1. 22:05 17th Apr 2014

    Notes: 136

    Reblogged from hypnosflight



Strength Through Unity, Unity Through Faith

Happy 1984



    Strength Through Unity, Unity Through Faith

    Happy 1984

    (Source: leftside1312)

  2. 21:57 16th Apr 2014

    Notes: 365

    Reblogged from bidonica

  3. 18:46 15th Apr 2014

    Notes: 1929

    Reblogged from disneyfrozen

  4. 18:40

    Notes: 34

    Reblogged from unoetrino

    (Source: skullmanskull)

  5. 18:39

    Notes: 1107

    Reblogged from unoetrino


    WATCHMEN #6 (Feb. 1987)
    "The Abyss Gazes Also"
    Art by Dave Gibbons & John Higgins 
    Words by Alan Moore

  6. 18:32

    Notes: 414

    Reblogged from plasticpony

    image: Download

    (Source: cchhiiaakkii)

  7. 10:01

    Notes: 296

    Reblogged from biomedicalephemera



    We all know about our uvula - or at least the palatine uvula - the one in our mouths. This hanging mass at the back of our mouth is formed from the soft palate, and is involved in the gag reflex and some languages (but not English). But did you know that we have more uvulas than just that?

    Uvula means “little grape"in Latin, and a swollen uvula is called "ūvawhich is simply “grape”. Hanging grapes everywhere!

    Everyone also has a cerebellar uvula, which is right next to the cerebellar tonsils (more tonsils!) and at the end of the cerebeallar vermis (“cerebellar worm”). This area of the brain is involved in posture and locomotion.

    In addition to both of those, males also have a uvula of the urinary bladder. This is less of a “little grape”, and more of a slight elevation in the internal urethral orifice, caused by the prostate.

    Anatomy: Descriptive and Surgical. Gray’s Anatomy, 1918.
    [illustration source]

  8. 09:52

    Notes: 119445

    Reblogged from i-dont-need-anyone-now


    As someone who wants to study the human consciousness I found this very interesting.

    Scott Routley was a “vegetable”. A car accident seriously injured both sides of his brain, and for 12 years, he was completely unresponsive.

    Unable to speak or track people with his eyes, it seemed that Routley was unaware of his surroundings, and doctors assumed he was lost in limbo. They were wrong.

    In 2012, Professor Adrian Owen decided to run tests on comatose patients like Scott Routley. Curious if some “vegetables” were actually conscious, Owen put Routley in an fMRI and told him to imagine walking through his home. Suddenly, the brain scan showed activity. Routley not only heard Owen, he was responding.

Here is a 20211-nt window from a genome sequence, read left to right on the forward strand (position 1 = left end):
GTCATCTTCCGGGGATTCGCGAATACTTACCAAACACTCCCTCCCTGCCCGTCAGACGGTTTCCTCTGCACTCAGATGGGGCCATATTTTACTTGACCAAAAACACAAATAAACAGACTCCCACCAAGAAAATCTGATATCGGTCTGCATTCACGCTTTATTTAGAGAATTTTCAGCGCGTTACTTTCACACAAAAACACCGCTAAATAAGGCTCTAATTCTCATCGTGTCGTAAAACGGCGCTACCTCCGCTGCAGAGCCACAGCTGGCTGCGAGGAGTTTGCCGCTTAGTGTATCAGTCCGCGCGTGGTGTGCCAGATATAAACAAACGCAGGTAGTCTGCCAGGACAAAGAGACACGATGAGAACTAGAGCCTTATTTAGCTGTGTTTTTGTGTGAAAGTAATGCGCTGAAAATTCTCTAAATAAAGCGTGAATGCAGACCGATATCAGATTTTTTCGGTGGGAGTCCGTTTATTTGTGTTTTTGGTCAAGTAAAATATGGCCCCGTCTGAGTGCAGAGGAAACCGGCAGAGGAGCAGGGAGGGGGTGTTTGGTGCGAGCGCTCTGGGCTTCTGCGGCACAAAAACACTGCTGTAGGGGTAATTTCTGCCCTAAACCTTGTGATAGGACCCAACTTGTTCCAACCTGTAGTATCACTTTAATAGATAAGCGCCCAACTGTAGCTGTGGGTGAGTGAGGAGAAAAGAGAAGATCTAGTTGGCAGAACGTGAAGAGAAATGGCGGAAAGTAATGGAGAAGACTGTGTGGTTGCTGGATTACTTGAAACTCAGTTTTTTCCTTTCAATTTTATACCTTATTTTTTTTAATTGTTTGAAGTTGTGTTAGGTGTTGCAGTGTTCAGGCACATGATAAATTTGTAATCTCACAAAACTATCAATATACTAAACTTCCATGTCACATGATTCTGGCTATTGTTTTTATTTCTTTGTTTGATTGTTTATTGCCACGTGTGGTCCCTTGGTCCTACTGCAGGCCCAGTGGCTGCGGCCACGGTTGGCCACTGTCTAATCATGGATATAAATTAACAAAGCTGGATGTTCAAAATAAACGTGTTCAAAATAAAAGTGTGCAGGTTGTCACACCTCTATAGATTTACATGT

Next, the two worked out a code. Owen asked a series of “yes or no” questions, and if the answer was “yes,” Routley thought about walking around his house. If the answer was “no,” Routley thought about playing tennis.

    These different actions showed activity different parts of the brain. Owen started off with easy questions like, “Is the sky blue?” However, they changed medical science when Owen asked, “Are you in pain?” and Routley answered, “No.” It was the first time a comatose patient with serious brain damage had let doctors know about his condition.

    While Scott Routley is still trapped in his body, he finally has a way to reach out to the people around him. This finding has huge implications.


  9. 21:06 14th Apr 2014

    Notes: 14053

    Reblogged from plasticpony


Gold Locket containing the hair of Marie Antoinette at the British Museum.



    Gold Locket containing the hair of Marie Antoinette at the British Museum.

    (Source: victoriana1313)

  10. 21:00

    Notes: 531

    Reblogged from infinity-imagined


    Holacanthella paucispinosa

    …a uniquely large species of Neanurid springtail that is endemic to New Zealand. H. paucispinosa is fairly large as far as springtails go with individuals capable of growing to several millimeters long! Like other (smaller) springtails Holacanthella paucispinosa is a scavenger and forages for organic material in leaf litter and under logs.


    Animalia-Arthropoda-Collembola-Poduromorpha-Neanuroidea-Neanuridae-Uchidanurinae-Holacanthella-H. paucispinosa

    Images: © D’Haese, C  and Dwinter